The problem is, there’s more research in gas pollutants than solids and liquids, combined. In fact, I found that carbon-based gases got so much attention, they warranted their own analysis. What’s more, carbon-based pollution was also viewed with the most skepticism among Americans, and I found myself spending too much time writing about why it’s real and why you should care.
Since you, whoever you are, would never change your opinion on it based on what I say, I decided to essentially divide my posts into two based on the criteria of controversial versus non-controversial, and to spend my time with the controversial pollution (carbon) discussing how difficult it was to tackle, not trying to change your mind.
I didn’t even go back to look at or respond to comments on the post, and that’s largely because I don’t care what the average person thinks about it. I decided to base my own opinions on what experts who study it for decades find, not the politically motivated bias of assholes who think it’s all a conspiracy against… whoever it is that people think is behind the nefarious plot to maintain a livable environment.
For some reason, if I tell you chemical X is being dumped in our water, everyone is okay with opposing it. It doesn’t matter what that chemical is or what danger it poses to human beings or animals, people seem to be okay with getting behind the idea of stopping an esoteric sounding substance.
It’s hard to say why this is. It’s likely due to decades of experience with the consequences of this form of pollution. Also, most people are willing to be suspicious of something they aren’t sure about. You and I breathe out (and in) carbon dioxide, so that can’t be scary… but alkylbenzenesulfonates and ethoxylates sound downright frightening… the fact that they are hard to pronounce for the layman perhaps makes them seem foreign, and therefore dangerous. It’s the chemical equivalent to being named, “Yusef al-Zawahari.”
However, if I told you those are chemicals in detergents, it seems less threatening, because people don’t run to wash their hands off if they get Tide on them. Still, this doesn’t make them any less dangerous for the environment.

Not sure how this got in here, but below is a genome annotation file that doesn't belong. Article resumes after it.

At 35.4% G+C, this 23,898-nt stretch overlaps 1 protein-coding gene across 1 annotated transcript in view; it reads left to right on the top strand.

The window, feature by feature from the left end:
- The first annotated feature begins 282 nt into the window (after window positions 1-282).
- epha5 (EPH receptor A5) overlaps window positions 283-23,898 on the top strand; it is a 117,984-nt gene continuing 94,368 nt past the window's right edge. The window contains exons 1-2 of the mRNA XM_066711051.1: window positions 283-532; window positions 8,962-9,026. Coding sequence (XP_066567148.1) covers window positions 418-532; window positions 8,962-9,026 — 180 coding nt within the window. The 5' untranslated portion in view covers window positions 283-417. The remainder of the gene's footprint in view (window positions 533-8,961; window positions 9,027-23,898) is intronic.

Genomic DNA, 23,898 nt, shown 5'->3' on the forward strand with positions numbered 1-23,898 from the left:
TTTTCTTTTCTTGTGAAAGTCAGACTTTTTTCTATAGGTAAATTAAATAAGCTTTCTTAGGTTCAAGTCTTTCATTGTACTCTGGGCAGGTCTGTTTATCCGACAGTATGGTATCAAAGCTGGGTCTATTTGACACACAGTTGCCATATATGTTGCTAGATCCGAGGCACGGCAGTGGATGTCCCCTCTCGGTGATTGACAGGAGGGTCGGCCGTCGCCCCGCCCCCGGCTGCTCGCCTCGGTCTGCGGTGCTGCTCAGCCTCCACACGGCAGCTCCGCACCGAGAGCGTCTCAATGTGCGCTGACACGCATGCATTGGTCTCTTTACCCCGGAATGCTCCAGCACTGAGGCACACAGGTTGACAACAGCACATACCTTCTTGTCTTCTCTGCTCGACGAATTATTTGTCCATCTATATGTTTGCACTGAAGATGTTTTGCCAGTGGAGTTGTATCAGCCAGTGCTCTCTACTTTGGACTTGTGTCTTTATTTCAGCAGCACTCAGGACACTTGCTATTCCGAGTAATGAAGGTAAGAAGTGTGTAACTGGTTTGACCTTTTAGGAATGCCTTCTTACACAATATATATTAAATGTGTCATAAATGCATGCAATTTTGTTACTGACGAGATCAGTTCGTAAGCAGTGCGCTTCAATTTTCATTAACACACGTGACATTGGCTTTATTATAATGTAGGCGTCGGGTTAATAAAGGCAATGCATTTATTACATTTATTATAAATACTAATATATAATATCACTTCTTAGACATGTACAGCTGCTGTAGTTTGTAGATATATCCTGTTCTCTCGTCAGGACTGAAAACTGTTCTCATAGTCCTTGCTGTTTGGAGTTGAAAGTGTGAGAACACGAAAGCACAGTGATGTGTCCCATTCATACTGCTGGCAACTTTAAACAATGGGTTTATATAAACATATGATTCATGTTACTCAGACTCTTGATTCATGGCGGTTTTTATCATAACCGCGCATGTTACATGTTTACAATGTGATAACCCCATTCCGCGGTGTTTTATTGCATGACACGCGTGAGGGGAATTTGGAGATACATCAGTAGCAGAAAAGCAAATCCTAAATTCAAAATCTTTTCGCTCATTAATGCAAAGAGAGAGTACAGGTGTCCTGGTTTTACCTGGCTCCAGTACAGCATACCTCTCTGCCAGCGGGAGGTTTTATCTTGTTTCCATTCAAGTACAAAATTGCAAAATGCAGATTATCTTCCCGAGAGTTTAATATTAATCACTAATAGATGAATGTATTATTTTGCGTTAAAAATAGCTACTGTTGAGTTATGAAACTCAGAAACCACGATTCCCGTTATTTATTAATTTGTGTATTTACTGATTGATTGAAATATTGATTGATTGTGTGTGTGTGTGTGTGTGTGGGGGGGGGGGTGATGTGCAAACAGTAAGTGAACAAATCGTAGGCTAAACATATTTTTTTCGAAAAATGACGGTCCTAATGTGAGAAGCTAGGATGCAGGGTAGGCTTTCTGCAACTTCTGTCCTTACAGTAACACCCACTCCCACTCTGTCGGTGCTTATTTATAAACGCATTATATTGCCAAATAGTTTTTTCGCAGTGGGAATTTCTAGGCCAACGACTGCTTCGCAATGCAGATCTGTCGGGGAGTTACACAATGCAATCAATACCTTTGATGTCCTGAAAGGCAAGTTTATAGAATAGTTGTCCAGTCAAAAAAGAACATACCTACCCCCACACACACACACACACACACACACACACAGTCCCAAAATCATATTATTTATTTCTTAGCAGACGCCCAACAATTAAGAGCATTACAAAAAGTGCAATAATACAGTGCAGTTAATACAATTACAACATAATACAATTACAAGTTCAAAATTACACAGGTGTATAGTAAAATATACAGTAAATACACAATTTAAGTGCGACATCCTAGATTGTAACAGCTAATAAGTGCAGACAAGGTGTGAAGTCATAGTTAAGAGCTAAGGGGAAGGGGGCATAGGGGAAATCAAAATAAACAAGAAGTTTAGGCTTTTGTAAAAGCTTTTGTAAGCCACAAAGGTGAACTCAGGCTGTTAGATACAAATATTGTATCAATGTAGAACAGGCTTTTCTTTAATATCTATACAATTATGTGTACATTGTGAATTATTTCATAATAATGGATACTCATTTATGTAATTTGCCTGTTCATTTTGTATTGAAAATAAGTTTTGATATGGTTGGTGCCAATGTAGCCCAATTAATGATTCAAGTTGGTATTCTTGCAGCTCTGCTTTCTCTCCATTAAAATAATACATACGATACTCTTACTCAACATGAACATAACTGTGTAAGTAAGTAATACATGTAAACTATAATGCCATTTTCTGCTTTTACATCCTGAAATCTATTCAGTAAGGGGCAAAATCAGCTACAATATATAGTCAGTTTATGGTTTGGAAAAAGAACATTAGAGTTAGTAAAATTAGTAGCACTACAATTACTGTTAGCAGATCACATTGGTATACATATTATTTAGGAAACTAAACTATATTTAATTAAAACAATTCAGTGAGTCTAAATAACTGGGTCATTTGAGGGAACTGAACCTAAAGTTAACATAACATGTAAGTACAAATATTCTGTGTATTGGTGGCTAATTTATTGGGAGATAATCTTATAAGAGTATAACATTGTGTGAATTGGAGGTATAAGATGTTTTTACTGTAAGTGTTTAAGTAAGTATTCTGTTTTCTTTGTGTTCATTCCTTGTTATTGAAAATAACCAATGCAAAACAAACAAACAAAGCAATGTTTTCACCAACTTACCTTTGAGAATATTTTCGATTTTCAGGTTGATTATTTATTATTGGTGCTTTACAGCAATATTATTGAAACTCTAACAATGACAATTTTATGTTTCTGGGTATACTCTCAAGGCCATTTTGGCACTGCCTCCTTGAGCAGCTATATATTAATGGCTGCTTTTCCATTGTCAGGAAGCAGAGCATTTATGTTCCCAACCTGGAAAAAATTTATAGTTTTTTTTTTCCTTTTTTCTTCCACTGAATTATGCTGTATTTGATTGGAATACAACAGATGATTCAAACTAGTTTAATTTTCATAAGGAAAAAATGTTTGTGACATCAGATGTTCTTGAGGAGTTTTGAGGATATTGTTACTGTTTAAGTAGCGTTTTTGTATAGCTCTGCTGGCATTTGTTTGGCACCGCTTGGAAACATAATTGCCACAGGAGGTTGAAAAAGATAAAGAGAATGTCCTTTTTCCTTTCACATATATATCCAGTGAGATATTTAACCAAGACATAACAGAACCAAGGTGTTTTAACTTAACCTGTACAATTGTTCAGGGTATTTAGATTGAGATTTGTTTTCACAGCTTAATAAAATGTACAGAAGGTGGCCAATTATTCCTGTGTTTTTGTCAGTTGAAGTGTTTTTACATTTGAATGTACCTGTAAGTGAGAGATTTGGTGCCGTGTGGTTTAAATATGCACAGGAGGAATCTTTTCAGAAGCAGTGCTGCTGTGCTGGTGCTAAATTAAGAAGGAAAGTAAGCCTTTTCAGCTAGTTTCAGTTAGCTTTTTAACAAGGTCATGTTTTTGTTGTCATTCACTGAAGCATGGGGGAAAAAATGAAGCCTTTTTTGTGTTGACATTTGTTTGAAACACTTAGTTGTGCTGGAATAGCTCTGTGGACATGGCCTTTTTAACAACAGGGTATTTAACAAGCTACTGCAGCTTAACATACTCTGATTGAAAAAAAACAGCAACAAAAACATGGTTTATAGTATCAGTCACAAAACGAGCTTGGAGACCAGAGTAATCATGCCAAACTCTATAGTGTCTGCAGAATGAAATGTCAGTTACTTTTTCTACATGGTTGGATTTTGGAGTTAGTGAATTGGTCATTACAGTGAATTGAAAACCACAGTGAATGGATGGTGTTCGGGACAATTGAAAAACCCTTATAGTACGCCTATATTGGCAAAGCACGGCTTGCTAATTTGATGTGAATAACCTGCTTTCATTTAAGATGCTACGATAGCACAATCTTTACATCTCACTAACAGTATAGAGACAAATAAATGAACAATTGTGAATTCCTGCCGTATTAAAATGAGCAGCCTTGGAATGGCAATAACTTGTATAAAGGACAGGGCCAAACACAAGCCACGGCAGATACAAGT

Also, unlike the effects of carbon pollution, the effects of other pollutants are immediate and infamous. I’m sure most of you have heard of the Great Pacific Garbage Patch, an enormous collection of floating debris trapped in the North Pacific Gyre (an area with a circular current). It’s larger than the size of Texas, and some have estimated it is larger than the continental United States. It has a sibling in the North Atlantic that is about a thousand miles in diameter, and another that was recently discovered in the Indian Ocean.
There’s also something offensive to the senses of most non-carbon pollution. Solid waste is gross and offends the eyes, liquid soluble waste in our water taints the taste, and gas pollutants often smell awful. The problem is, this does not translate well to the reality of which pollution is worse.
I remember on the first day in my Environmental Law class, our professor asked us which we would rather breathe if we had to choose between the nearly clear and less pungent exhaust of a car or the black smoke coming from a diesel truck. Everyone said the regular car exhaust, but the truth is you would die breathing in car exhaust much more quickly than diesel exhaust, which lacks carbon monoxide. You might get coal lung from the carbon particulate in the diesel smoke, but it’s far less deadly.
In short, it’s easy to let your “common sense” get the better of you when it comes to how pollution interacts with the human body.
Another problem with my initial research into pollution is that a lot of pollution simply isn’t categorized as a solid, liquid or gas. For example, thermal pollution occurs when a factory or power plant uses a nearby body of water for cooling hot parts. Water has quite the cooling potential, but it gets warmer after being used. The average temperature of these bodies of water go up, often killing the life which evolved over millions of years to thrive in the original environment.